What medical criteria does a disability company rely upon in order to determine if a claimant qualifies for a specific disabling condition?
Disability insurance companies will always say that “diagnosis does not equal disability”. This is a true statement in many cases, as there are people every day that are diagnosed with a medical condition yet they are still able to work. The difficulty develops when a person is claiming disability and the disability company is challenging the claimant’s diagnosis and medical condition.
A medical condition which is recognized by the medical community has a general set of guidelines for diagnosis of the condition. For example, if a claimant is diagnosed with depression, then the disability company will expect the claimant to satisfy the criteria for depression as stated in the DSMV-4. There are several medical conditions which are disputed within the medical community, such as Lyme Disease, Chemical Sensitivity disorder, Fibromyalgia, Chronic Fatigue and Headache disorders. Different medical organizations and institutions have created different medical criteria for the same medical condition. Lyme disease is a perfect example of disputed criteria and treatment for the same condition. Despite the dispute among medical doctors, these are all disabling medical conditions.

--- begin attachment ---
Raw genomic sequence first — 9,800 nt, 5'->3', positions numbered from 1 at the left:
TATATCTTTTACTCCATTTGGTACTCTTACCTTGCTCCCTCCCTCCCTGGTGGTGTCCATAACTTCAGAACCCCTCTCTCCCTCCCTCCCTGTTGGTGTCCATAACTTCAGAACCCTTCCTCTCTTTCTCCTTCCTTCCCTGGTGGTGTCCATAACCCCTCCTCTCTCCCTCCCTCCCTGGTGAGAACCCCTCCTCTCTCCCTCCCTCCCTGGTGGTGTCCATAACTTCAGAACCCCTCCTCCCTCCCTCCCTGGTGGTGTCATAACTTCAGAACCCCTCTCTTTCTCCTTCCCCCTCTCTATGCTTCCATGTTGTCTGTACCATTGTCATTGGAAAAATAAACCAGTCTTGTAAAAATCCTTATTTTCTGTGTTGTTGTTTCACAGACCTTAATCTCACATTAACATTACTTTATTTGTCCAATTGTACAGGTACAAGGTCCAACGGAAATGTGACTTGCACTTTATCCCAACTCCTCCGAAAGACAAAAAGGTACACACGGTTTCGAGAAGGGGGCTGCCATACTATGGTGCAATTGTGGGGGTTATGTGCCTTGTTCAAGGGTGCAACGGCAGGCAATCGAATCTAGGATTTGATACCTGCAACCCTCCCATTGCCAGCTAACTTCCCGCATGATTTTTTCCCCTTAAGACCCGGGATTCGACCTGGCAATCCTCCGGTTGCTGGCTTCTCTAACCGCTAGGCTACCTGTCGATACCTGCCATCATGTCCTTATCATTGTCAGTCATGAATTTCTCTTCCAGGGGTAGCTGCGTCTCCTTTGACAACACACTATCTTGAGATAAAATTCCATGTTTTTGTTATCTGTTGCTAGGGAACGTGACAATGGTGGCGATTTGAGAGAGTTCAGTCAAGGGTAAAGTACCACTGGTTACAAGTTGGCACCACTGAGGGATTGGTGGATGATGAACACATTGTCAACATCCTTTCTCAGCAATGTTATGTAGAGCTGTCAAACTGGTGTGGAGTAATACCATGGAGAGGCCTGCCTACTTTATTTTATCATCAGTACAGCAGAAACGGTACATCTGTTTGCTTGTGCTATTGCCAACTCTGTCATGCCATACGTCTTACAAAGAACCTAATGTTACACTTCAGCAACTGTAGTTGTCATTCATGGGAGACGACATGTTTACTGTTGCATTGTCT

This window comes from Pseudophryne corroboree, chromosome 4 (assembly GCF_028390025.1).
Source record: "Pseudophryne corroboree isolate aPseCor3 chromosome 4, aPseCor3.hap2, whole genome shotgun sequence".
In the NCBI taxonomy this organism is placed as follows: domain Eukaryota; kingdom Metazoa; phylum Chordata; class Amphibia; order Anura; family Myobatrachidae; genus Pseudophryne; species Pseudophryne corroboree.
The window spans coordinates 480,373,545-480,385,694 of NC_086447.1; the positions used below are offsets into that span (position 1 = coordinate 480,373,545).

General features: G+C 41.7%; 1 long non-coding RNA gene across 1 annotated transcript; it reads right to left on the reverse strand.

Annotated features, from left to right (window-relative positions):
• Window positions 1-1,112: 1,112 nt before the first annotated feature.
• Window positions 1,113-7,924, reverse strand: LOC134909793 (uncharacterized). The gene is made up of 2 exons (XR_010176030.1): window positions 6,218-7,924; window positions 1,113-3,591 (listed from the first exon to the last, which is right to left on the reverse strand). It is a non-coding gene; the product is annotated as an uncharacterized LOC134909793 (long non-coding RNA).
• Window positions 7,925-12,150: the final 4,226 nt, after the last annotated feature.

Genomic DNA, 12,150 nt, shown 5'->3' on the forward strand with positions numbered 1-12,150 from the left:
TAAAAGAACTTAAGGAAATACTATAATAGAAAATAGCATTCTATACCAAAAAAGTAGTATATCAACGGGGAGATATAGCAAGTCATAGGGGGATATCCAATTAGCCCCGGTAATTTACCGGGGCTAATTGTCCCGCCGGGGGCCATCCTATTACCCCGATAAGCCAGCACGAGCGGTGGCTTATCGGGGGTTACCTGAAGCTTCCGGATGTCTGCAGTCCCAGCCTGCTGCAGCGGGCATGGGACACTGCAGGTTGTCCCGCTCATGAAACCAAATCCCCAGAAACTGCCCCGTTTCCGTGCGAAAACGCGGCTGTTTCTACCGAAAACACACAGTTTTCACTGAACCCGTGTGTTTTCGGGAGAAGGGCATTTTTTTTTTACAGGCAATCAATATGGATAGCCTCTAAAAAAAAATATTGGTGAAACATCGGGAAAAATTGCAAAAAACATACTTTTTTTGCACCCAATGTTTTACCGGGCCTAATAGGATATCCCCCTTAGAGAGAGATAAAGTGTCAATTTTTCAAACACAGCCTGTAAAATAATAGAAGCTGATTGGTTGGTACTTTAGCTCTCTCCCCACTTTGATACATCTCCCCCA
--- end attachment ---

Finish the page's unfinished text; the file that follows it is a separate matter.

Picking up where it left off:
The disability insurance companies will often subscribe to the least favorable standards for a medical condition or make a claimant satisfy a medical threshold which is almost impossible to achieve. When presenting a disability claim it is more important to have your complaints, symptoms and restrictions diagnosed and documented, than it would be to have an exact diagnosis. Medicine is not an exact science and doctors sometimes give a patient a diagnosis because they have excluded all other possible causes of patient’s symptoms. Regardless of the diagnosis the claimant’s inability to work as result of there symptoms is what must be proved.